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Court Upholds Covenant Not to Compete

On June 4, 1998 the United States District Court for the District of Maryland decided the seminal case of Intelus Corp. v. Barton, 7 F.Supp.2d 635 (D. Md. 1998) where it upheld a covenant not to compete contained in a employment contract which contained no geographical limitations and ordered an ex-employee from working for a rival corporation for six months.

The court's willingness to enforce this broad covenant not to compete indicates that such provisions in employment contracts in Maryland can have significant consequences for employees and employers alike, particularly in the case of technology companies whose market is worldwide.

Intelus Corp. v. Barton

Bernard Barton began working for Intelus, Corp. (a Rockville corporation) as an account manager in August, 1993. Intelus is engaged in the business of developing, selling, and supporting software products for health care organizations, and sought to prevent Barton from working for a rival. As one of Intelus's most profitable account managers, Barton contacted and worked directly with potential and existing Intelus clients and was primarily responsible for the central and midwest regions of the country, an area covering approximately twelve states. In addition, Barton also played a role in developing one of Intelus's software systems.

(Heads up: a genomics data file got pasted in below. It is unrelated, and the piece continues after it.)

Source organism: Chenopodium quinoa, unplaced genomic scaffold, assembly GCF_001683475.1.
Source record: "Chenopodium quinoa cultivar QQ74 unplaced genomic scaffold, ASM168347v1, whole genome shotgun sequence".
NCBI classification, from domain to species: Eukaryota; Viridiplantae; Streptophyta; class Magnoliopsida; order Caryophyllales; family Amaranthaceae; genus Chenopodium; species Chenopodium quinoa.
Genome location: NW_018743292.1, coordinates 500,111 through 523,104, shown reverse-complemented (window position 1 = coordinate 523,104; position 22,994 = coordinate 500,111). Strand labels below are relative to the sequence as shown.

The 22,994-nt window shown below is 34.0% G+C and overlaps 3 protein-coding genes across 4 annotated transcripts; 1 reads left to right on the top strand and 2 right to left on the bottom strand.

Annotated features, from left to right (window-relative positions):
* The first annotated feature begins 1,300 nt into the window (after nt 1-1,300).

On April 20, 1998, less than a week after Barton resigned from Intelus, MedPlus, Inc., a Cincinnati, Ohio corporation, that also sells electronic patient record systems to health care organizations, announced that it had hired Barton. Intelus immediately brought suit to enforce a covenant not to compete contained in an employment contract that Barton had signed when he was hired by Intelus.

The Employment Agreement

The employment agreement at issue provided the following:

Barton will not, either during or after his employment with Intelus, disclose or use any "confidential information"(which is defined broadly) or materials of Intelus, to any person or entity for any reason or purpose, unless Intelus has given written consent;

  1. for a period of six months following the termination of his employment, Barton will not, directly or indirectly, for himself, or on behalf of any other person or firm, engage in any business, or accept compensation in any form for services, where such business or services compete directly for the customers and accounts of Intelus;